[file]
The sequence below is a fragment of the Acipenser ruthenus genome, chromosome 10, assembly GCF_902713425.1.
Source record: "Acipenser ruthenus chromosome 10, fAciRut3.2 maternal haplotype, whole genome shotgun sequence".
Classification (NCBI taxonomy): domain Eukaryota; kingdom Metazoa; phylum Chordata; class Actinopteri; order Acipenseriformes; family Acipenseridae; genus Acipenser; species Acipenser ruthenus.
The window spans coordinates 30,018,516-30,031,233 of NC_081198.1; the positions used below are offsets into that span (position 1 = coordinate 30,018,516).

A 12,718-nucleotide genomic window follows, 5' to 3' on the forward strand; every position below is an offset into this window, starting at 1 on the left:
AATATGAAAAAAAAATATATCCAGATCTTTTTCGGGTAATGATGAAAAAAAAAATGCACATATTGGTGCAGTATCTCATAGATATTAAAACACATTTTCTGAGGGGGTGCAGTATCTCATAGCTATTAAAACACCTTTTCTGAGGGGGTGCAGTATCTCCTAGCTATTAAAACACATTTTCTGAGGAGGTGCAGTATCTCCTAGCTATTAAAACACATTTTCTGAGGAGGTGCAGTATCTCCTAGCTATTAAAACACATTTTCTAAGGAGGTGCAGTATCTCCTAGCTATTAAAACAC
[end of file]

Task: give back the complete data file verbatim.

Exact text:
The sequence below is a fragment of the Acipenser ruthenus genome, chromosome 10, assembly GCF_902713425.1.
Source record: "Acipenser ruthenus chromosome 10, fAciRut3.2 maternal haplotype, whole genome shotgun sequence".
Classification (NCBI taxonomy): domain Eukaryota; kingdom Metazoa; phylum Chordata; class Actinopteri; order Acipenseriformes; family Acipenseridae; genus Acipenser; species Acipenser ruthenus.
The window spans coordinates 30,018,516-30,031,233 of NC_081198.1; the positions used below are offsets into that span (position 1 = coordinate 30,018,516).

A 12,718-nucleotide genomic window follows, 5' to 3' on the forward strand; every position below is an offset into this window, starting at 1 on the left:
AATATGAAAAAAAAATATATCCAGATCTTTTTCGGGTAATGATGAAAAAAAAAATGCACATATTGGTGCAGTATCTCATAGATATTAAAACACATTTTCTGAGGGGGTGCAGTATCTCATAGCTATTAAAACACCTTTTCTGAGGGGGTGCAGTATCTCCTAGCTATTAAAACACATTTTCTGAGGAGGTGCAGTATCTCCTAGCTATTAAAACACATTTTCTGAGGAGGTGCAGTATCTCCTAGCTATTAAAACACATTTTCTAAGGAGGTGCAGTATCTCCTAGCTATTAAAACAC